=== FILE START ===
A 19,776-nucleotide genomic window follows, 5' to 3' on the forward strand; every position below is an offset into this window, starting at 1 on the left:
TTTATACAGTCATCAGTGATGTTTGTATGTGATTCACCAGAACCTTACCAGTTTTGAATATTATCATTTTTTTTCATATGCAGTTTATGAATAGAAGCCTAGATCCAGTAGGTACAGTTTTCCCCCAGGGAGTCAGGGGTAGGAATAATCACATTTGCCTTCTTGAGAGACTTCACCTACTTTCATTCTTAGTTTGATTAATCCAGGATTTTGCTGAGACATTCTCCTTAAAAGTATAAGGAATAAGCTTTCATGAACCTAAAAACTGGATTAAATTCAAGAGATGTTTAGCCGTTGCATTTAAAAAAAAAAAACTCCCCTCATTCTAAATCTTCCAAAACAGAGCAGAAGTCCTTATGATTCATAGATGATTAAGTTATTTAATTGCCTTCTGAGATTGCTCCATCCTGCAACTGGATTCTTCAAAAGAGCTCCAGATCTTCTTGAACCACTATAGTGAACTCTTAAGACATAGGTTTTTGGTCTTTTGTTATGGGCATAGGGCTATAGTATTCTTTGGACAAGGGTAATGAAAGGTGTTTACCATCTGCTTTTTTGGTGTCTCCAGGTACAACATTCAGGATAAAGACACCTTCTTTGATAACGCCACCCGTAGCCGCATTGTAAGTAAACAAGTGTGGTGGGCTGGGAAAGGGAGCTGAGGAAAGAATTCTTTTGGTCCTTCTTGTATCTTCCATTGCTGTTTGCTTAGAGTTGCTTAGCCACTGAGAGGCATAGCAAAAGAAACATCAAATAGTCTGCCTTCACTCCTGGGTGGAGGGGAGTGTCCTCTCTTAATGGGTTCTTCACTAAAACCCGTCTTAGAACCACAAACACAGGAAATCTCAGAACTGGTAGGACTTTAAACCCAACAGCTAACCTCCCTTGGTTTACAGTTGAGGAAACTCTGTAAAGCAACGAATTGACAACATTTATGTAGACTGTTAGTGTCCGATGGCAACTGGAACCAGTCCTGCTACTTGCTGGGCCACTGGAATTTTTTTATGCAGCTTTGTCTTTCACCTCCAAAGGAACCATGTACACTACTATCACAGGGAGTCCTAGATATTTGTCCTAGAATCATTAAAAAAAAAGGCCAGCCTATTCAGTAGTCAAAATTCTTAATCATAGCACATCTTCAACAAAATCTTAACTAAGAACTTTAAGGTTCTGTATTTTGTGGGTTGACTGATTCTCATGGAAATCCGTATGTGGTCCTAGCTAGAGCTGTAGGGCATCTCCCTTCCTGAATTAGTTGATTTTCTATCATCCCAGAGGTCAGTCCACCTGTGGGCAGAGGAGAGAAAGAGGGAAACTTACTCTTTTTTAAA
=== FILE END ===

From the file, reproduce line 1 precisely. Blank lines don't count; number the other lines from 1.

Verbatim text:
A 19,776-nucleotide genomic window follows, 5' to 3' on the forward strand; every position below is an offset into this window, starting at 1 on the left: